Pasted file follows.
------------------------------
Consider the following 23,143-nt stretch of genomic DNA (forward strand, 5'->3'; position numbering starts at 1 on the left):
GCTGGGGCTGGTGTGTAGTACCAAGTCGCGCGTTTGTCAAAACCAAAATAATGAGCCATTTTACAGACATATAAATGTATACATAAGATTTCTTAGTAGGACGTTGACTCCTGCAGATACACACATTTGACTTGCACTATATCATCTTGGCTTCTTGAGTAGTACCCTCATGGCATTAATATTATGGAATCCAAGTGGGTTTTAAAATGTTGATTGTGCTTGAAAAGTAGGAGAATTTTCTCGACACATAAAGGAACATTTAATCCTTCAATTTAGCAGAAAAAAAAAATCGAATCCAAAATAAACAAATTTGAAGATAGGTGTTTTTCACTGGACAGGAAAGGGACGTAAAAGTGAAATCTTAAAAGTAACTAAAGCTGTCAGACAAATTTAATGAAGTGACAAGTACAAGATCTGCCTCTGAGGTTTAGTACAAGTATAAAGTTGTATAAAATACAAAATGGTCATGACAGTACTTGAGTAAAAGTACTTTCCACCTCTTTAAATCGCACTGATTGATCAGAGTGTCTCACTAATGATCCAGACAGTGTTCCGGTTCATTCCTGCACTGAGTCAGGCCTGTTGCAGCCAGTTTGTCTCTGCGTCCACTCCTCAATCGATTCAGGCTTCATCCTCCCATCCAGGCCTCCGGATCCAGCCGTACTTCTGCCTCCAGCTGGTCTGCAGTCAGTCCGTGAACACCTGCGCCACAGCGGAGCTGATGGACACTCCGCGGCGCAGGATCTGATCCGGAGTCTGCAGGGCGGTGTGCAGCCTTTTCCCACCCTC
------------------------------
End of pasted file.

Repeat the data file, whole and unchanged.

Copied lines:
Consider the following 23,143-nt stretch of genomic DNA (forward strand, 5'->3'; position numbering starts at 1 on the left):
GCTGGGGCTGGTGTGTAGTACCAAGTCGCGCGTTTGTCAAAACCAAAATAATGAGCCATTTTACAGACATATAAATGTATACATAAGATTTCTTAGTAGGACGTTGACTCCTGCAGATACACACATTTGACTTGCACTATATCATCTTGGCTTCTTGAGTAGTACCCTCATGGCATTAATATTATGGAATCCAAGTGGGTTTTAAAATGTTGATTGTGCTTGAAAAGTAGGAGAATTTTCTCGACACATAAAGGAACATTTAATCCTTCAATTTAGCAGAAAAAAAAAATCGAATCCAAAATAAACAAATTTGAAGATAGGTGTTTTTCACTGGACAGGAAAGGGACGTAAAAGTGAAATCTTAAAAGTAACTAAAGCTGTCAGACAAATTTAATGAAGTGACAAGTACAAGATCTGCCTCTGAGGTTTAGTACAAGTATAAAGTTGTATAAAATACAAAATGGTCATGACAGTACTTGAGTAAAAGTACTTTCCACCTCTTTAAATCGCACTGATTGATCAGAGTGTCTCACTAATGATCCAGACAGTGTTCCGGTTCATTCCTGCACTGAGTCAGGCCTGTTGCAGCCAGTTTGTCTCTGCGTCCACTCCTCAATCGATTCAGGCTTCATCCTCCCATCCAGGCCTCCGGATCCAGCCGTACTTCTGCCTCCAGCTGGTCTGCAGTCAGTCCGTGAACACCTGCGCCACAGCGGAGCTGATGGACACTCCGCGGCGCAGGATCTGATCCGGAGTCTGCAGGGCGGTGTGCAGCCTTTTCCCACCCTC